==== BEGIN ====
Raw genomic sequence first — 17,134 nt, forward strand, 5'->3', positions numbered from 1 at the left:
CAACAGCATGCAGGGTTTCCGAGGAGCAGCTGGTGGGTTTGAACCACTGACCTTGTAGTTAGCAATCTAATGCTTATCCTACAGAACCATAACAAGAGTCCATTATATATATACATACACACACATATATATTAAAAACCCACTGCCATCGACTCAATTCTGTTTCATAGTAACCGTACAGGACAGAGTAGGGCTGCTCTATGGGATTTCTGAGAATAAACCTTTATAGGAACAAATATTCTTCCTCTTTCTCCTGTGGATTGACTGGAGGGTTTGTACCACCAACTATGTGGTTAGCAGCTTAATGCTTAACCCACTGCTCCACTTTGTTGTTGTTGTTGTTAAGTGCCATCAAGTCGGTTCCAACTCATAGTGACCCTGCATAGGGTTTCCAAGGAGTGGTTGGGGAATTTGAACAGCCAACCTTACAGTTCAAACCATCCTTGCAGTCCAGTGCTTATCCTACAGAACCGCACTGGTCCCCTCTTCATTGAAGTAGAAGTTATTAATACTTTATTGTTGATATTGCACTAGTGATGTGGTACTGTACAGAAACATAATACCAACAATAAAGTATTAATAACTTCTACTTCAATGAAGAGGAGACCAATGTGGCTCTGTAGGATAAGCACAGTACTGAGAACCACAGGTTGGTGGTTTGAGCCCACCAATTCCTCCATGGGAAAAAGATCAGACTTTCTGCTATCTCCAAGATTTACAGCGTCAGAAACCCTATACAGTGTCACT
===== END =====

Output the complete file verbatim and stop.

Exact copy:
Raw genomic sequence first — 17,134 nt, forward strand, 5'->3', positions numbered from 1 at the left:
CAACAGCATGCAGGGTTTCCGAGGAGCAGCTGGTGGGTTTGAACCACTGACCTTGTAGTTAGCAATCTAATGCTTATCCTACAGAACCATAACAAGAGTCCATTATATATATACATACACACACATATATATTAAAAACCCACTGCCATCGACTCAATTCTGTTTCATAGTAACCGTACAGGACAGAGTAGGGCTGCTCTATGGGATTTCTGAGAATAAACCTTTATAGGAACAAATATTCTTCCTCTTTCTCCTGTGGATTGACTGGAGGGTTTGTACCACCAACTATGTGGTTAGCAGCTTAATGCTTAACCCACTGCTCCACTTTGTTGTTGTTGTTGTTAAGTGCCATCAAGTCGGTTCCAACTCATAGTGACCCTGCATAGGGTTTCCAAGGAGTGGTTGGGGAATTTGAACAGCCAACCTTACAGTTCAAACCATCCTTGCAGTCCAGTGCTTATCCTACAGAACCGCACTGGTCCCCTCTTCATTGAAGTAGAAGTTATTAATACTTTATTGTTGATATTGCACTAGTGATGTGGTACTGTACAGAAACATAATACCAACAATAAAGTATTAATAACTTCTACTTCAATGAAGAGGAGACCAATGTGGCTCTGTAGGATAAGCACAGTACTGAGAACCACAGGTTGGTGGTTTGAGCCCACCAATTCCTCCATGGGAAAAAGATCAGACTTTCTGCTATCTCCAAGATTTACAGCGTCAGAAACCCTATACAGTGTCACT